Book Review || Lucid by Kristy Fairlamb


Happy Tuesday, bookish folks!
Again, I’m sorry for been absent for so long. Neither blog hopping around your blogs. It’s almost sure that I was passing by a burning out period on every terms because this 2019 has been shitty to me so far.

Anyway, seems like I may manage to turn back active? At least I’m trying. So, today, I decided to turn active again with a review.

On the intro’s notes, it’s worth to make you notice that the authors, Kristy Fairlamb, has been interviewed on this same blog too. You can find the interview right here. Also, Kristy ‘s debut on my blog opened the path for a new feature on the blog, aka The Authors’ Corner.

But now, let’s move to the review! And do not forget that the book will be out the 23rd of April. Also, you can find the novel in the Read Now section on Netgalley!

TW: death, grief, loss of beloved ones



Title: Lucid
Series: Lucid #1
Author: Kristy Fairlamb
Publisher: Lakewater Press
Rating: ★★★★

A terrifying power. A horrifying curse.

Lucy Piper lives a lonely existence on the precipice between life and death. She possesses the horrifying ability to resurrect real-life tragic events in her nightmares, reliving over and over, as if she were there, the last few moments before the victim takes their final breath. Car accidents, drownings, plane crashes – Lucy has seen it all. No one understands what it’s like living death by night and fearing sleep by day.

When Tyler Sims and his family move to town to escape past traumas, Lucy is drawn to him. The two of them are linked through their dreams, and with Tyler’s trust and friendship, hope for a brighter future returns to Lucy’s world. But Tyler’s presence awakens something else in Lucy, and with this new knowledge, she will be forced to make impossible decisions. Decisions that will change history, and the future.


Lucid is the first I read in a special circumstance for me: I had actual contact with the author. So, even if Kristy wasn’t anything else but sweet, it feels pretty strange? For reasons but not bad ones. It’s always a tiny more difficult to review a work from someone you actually talked to. That’s because I’m a softy and I understand the work behind a book.
So, yes, I just want to be transparent on that, letting you know that I talked to the author but this won’t change my opinion. Not that is a bad one anyway, as I hope you can get from my rating. But I’ve my notes to write down.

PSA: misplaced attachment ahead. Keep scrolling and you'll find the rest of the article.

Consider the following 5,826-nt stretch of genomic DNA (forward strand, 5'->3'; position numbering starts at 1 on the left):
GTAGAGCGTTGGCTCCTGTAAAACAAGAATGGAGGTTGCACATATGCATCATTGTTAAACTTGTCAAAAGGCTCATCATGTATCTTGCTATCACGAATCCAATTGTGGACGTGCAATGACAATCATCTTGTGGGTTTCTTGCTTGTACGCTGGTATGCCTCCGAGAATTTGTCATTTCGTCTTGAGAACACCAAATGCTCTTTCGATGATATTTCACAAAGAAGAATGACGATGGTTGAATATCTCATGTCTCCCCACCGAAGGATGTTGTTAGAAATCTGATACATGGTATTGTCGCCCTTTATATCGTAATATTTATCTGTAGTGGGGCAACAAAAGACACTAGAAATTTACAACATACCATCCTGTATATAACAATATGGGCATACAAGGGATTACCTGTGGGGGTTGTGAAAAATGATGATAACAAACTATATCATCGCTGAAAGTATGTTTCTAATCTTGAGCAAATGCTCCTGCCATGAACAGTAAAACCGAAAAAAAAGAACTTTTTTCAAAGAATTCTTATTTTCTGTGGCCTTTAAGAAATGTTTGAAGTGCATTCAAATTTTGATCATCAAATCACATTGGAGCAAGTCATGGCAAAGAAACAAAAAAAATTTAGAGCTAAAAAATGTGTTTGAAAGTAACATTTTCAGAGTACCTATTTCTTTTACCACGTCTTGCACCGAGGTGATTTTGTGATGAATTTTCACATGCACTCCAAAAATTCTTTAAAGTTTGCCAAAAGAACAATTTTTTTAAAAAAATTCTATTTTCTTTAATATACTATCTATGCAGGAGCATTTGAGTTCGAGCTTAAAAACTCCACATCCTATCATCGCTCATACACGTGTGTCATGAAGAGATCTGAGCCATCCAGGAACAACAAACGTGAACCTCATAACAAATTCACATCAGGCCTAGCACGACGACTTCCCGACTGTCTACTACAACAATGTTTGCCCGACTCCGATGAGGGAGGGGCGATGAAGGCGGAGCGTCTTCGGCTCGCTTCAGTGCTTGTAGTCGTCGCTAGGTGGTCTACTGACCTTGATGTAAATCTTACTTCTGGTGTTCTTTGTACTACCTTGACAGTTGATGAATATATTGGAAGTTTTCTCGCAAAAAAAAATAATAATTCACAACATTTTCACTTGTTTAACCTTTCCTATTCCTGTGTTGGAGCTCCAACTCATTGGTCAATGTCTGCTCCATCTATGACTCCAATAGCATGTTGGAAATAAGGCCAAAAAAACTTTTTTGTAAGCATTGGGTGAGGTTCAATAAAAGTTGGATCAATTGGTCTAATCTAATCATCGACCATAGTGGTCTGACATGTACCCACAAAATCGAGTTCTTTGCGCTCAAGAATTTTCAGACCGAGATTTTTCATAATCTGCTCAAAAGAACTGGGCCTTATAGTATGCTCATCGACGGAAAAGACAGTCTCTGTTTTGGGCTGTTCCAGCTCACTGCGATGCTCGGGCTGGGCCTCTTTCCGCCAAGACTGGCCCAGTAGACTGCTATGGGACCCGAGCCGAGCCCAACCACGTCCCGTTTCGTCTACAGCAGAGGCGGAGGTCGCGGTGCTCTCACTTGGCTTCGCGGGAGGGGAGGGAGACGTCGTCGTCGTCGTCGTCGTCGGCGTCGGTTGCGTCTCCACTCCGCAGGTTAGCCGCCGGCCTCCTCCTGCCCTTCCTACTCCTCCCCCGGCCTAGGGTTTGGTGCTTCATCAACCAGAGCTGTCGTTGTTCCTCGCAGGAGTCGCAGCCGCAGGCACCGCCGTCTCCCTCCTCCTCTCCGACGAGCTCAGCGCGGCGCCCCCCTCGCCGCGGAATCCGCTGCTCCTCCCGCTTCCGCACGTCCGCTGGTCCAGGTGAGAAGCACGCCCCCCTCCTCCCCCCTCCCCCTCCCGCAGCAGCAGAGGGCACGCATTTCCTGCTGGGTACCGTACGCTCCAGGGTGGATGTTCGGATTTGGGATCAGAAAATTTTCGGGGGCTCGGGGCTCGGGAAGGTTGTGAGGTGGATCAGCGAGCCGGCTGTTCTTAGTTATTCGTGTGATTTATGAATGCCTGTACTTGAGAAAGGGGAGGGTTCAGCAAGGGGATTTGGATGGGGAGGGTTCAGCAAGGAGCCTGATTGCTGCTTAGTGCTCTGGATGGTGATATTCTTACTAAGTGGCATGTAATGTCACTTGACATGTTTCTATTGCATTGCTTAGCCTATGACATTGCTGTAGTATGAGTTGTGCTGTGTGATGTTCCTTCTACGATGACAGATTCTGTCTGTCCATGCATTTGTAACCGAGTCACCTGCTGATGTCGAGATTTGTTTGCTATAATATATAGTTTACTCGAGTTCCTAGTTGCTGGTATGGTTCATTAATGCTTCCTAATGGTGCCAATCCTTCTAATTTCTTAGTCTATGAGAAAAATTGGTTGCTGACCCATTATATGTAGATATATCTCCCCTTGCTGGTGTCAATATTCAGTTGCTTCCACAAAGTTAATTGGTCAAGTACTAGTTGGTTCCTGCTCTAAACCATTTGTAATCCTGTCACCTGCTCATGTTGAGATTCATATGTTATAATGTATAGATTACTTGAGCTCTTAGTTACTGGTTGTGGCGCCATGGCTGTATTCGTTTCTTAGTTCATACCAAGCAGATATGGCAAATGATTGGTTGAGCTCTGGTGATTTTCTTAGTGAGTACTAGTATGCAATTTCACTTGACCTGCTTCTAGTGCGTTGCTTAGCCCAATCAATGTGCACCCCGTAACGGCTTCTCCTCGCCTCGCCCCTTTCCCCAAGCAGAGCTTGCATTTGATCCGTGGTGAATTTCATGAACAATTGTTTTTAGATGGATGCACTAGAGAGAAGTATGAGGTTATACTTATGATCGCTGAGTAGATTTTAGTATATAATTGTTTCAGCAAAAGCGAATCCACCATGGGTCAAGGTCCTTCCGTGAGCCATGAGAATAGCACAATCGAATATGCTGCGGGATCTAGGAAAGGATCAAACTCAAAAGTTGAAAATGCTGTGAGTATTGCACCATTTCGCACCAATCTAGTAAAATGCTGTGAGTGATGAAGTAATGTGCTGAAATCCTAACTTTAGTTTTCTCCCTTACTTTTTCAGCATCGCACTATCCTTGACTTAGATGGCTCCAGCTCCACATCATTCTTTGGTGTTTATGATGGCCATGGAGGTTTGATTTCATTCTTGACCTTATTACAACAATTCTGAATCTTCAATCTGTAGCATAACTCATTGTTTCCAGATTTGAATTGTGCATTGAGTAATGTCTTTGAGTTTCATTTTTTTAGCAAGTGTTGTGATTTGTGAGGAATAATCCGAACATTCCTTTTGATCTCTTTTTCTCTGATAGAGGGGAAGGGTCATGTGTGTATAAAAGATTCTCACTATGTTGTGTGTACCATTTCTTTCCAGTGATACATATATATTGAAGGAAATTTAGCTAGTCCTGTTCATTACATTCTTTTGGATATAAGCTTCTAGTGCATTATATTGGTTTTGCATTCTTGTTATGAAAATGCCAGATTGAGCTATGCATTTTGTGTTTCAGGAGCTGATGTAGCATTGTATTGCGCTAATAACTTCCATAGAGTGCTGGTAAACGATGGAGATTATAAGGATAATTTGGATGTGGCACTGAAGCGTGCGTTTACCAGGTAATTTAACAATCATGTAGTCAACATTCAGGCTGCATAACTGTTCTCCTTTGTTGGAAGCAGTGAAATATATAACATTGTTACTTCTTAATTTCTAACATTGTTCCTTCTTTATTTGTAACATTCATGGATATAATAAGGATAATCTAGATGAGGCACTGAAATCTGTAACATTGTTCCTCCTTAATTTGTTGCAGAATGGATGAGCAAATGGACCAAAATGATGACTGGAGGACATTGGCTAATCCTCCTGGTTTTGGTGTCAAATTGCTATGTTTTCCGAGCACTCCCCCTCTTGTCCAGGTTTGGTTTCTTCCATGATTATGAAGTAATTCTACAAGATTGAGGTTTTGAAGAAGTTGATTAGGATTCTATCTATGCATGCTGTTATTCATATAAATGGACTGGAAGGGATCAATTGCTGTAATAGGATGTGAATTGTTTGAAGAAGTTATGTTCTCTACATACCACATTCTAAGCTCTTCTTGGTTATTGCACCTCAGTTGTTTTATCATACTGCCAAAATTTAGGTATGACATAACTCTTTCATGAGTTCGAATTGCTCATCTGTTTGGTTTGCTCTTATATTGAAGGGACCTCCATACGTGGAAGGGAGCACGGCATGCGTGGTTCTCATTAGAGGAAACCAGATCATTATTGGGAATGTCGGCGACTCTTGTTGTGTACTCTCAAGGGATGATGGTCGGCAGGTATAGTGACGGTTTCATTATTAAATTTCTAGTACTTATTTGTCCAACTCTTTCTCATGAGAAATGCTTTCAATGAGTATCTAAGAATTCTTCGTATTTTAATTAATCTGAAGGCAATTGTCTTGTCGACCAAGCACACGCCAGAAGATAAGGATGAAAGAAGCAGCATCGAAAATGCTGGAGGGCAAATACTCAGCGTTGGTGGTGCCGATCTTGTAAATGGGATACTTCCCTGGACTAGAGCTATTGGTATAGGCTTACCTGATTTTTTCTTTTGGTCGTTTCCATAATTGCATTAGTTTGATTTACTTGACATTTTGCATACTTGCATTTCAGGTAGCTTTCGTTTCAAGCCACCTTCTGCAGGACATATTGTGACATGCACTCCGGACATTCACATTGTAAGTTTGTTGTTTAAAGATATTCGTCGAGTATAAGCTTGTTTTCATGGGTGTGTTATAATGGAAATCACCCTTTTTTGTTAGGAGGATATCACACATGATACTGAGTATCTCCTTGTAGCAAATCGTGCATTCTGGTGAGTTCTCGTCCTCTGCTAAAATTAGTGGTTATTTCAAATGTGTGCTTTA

One fact to state is that if you dive into the novel, searching for some kind of horror, with ghosts and other stuffs like that… there will be none.

I admit that was a tiny let down, because it would have been very interesting, but the focus is oriented towards Lucy and her relationship with people.
And you know that romance themes in books aren’t my forte, so I cannot say much about Lucy and Tyler, but there’s something else I want to talk about.

There’s a lot in Lucy’s life and how people treat her that reminded me of in real life people. Lucy suffer for the things she dream but confessing her truth to friends and family didn’t help her. People didn’t believe her or their behaviour were definitely… shitty.

Like in her dad’s case that tried to expose her to awful news despite knowing how she felt about that. Or her friends. They knew how not helping her was clearly not good for Lucy, but they decided that she was just not “normal”, I guess. It felt like re-living the sensation of telling to people something very important and being dismissed. Sad fact that your life doesn’t change a bit, but they can ignore what concerns you.

Same reason why, at first I wasn’t sure about Lucy and Tyler relationship. I knew where it was going, but I can also understand with the protagonist felt better with him, talking freely. Sometimes there are people who are just like this and you can actually be free with them.

Now, my major issue is that the book took off with a very good premise and started to slowed down once Lucy and Tyler’s paths met. I get a lot of knowing each other, experience together, starting to trust one another, exploring both teen’s life but also… I wanted something more?

Another note is about Lucy’s power. They’re never fully explained, and I can live with that, but I felt that the whole concept could slowly disappear in the back. While I get that this may be a symbol of Lucy’s relationship with something she grow up with, her dreams also evolved during the novel reaching to incredible life changing occasion. Not sure the potential of that was fully written down?

So, first thing first, is that I was semi surprised when I learned that there will be a sequel. I mean, I will totally read. Yet, after finishing Lucid I was like: okay, this ending is right. The point is that I really don’t know how a second book will work out. Will it ruin the story… or maybe not?

Because, I’ve to say, that while the start of Lucid made me attentive, part of the central execution started to make me watch the thing from afar, a little detached, and the ending really changed a lot.
It was bitter, not very sweet, cruel in a certain sense but also the good choice someone should have made. And Lucy did it, even if that took her time.

On that, I’ve just positive things to say because it wasn’t a classic young adult ending. For reasons, maybe someone would expect a sweet solution, that everything will be fine, but not in this case.

When Lucid started to reach its end, I admit I cried a bit. I told you I’m a softy. As a debut, the novel gave some pleasant vibes and some questions. Despite the doubts, I’m deeply curious to know how the author will handle what will follow and it would be very interesting to see Lucy going on solo, instead of falling inside a trope. But again, any eventual trope in this book was quite well handled. 

Now I can only wait for some new reveal.




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